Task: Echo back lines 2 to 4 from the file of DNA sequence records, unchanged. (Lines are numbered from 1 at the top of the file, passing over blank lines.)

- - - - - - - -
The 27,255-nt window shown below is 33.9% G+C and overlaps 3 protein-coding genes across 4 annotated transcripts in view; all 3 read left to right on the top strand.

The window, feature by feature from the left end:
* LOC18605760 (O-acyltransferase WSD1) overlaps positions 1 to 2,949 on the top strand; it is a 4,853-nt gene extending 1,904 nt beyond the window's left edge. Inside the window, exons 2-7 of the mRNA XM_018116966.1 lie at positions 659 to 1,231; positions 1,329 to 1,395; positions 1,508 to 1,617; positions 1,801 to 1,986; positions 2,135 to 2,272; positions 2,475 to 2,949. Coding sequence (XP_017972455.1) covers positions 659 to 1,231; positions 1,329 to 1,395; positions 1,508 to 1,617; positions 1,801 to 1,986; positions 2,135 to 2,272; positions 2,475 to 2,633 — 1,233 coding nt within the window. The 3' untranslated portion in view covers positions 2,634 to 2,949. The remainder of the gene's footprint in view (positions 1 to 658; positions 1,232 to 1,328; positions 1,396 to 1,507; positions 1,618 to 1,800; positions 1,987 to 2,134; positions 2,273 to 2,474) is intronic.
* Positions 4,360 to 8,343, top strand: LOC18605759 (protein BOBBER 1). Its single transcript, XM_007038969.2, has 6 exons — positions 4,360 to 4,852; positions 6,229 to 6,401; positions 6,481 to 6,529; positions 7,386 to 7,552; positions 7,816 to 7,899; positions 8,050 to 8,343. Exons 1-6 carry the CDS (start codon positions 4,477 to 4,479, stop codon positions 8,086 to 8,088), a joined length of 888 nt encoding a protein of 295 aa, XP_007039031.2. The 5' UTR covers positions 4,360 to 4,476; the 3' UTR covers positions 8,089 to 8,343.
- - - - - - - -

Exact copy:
The window, feature by feature from the left end:
* LOC18605760 (O-acyltransferase WSD1) overlaps positions 1 to 2,949 on the top strand; it is a 4,853-nt gene extending 1,904 nt beyond the window's left edge. Inside the window, exons 2-7 of the mRNA XM_018116966.1 lie at positions 659 to 1,231; positions 1,329 to 1,395; positions 1,508 to 1,617; positions 1,801 to 1,986; positions 2,135 to 2,272; positions 2,475 to 2,949. Coding sequence (XP_017972455.1) covers positions 659 to 1,231; positions 1,329 to 1,395; positions 1,508 to 1,617; positions 1,801 to 1,986; positions 2,135 to 2,272; positions 2,475 to 2,633 — 1,233 coding nt within the window. The 3' untranslated portion in view covers positions 2,634 to 2,949. The remainder of the gene's footprint in view (positions 1 to 658; positions 1,232 to 1,328; positions 1,396 to 1,507; positions 1,618 to 1,800; positions 1,987 to 2,134; positions 2,273 to 2,474) is intronic.
* Positions 4,360 to 8,343, top strand: LOC18605759 (protein BOBBER 1). Its single transcript, XM_007038969.2, has 6 exons — positions 4,360 to 4,852; positions 6,229 to 6,401; positions 6,481 to 6,529; positions 7,386 to 7,552; positions 7,816 to 7,899; positions 8,050 to 8,343. Exons 1-6 carry the CDS (start codon positions 4,477 to 4,479, stop codon positions 8,086 to 8,088), a joined length of 888 nt encoding a protein of 295 aa, XP_007039031.2. The 5' UTR covers positions 4,360 to 4,476; the 3' UTR covers positions 8,089 to 8,343.